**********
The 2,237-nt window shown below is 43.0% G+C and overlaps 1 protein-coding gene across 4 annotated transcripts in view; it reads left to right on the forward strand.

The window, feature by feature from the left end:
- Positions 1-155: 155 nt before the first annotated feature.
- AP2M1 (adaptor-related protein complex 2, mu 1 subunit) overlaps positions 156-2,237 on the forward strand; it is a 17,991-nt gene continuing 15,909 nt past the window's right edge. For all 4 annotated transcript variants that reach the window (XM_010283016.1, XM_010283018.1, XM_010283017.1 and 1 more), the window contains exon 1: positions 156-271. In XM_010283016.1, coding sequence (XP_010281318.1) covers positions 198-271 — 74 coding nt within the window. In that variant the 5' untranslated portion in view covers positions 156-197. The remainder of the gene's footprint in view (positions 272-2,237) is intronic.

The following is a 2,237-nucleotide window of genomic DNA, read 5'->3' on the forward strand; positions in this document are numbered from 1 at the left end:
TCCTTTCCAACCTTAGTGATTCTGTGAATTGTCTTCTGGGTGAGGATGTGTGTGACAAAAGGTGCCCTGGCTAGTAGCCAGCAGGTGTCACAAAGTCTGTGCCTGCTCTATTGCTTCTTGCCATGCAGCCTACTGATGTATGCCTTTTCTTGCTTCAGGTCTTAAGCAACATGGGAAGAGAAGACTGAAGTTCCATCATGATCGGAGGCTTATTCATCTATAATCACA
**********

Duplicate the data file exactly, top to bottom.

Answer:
The 2,237-nt window shown below is 43.0% G+C and overlaps 1 protein-coding gene across 4 annotated transcripts in view; it reads left to right on the forward strand.

The window, feature by feature from the left end:
- Positions 1-155: 155 nt before the first annotated feature.
- AP2M1 (adaptor-related protein complex 2, mu 1 subunit) overlaps positions 156-2,237 on the forward strand; it is a 17,991-nt gene continuing 15,909 nt past the window's right edge. For all 4 annotated transcript variants that reach the window (XM_010283016.1, XM_010283018.1, XM_010283017.1 and 1 more), the window contains exon 1: positions 156-271. In XM_010283016.1, coding sequence (XP_010281318.1) covers positions 198-271 — 74 coding nt within the window. In that variant the 5' untranslated portion in view covers positions 156-197. The remainder of the gene's footprint in view (positions 272-2,237) is intronic.

The following is a 2,237-nucleotide window of genomic DNA, read 5'->3' on the forward strand; positions in this document are numbered from 1 at the left end:
TCCTTTCCAACCTTAGTGATTCTGTGAATTGTCTTCTGGGTGAGGATGTGTGTGACAAAAGGTGCCCTGGCTAGTAGCCAGCAGGTGTCACAAAGTCTGTGCCTGCTCTATTGCTTCTTGCCATGCAGCCTACTGATGTATGCCTTTTCTTGCTTCAGGTCTTAAGCAACATGGGAAGAGAAGACTGAAGTTCCATCATGATCGGAGGCTTATTCATCTATAATCACA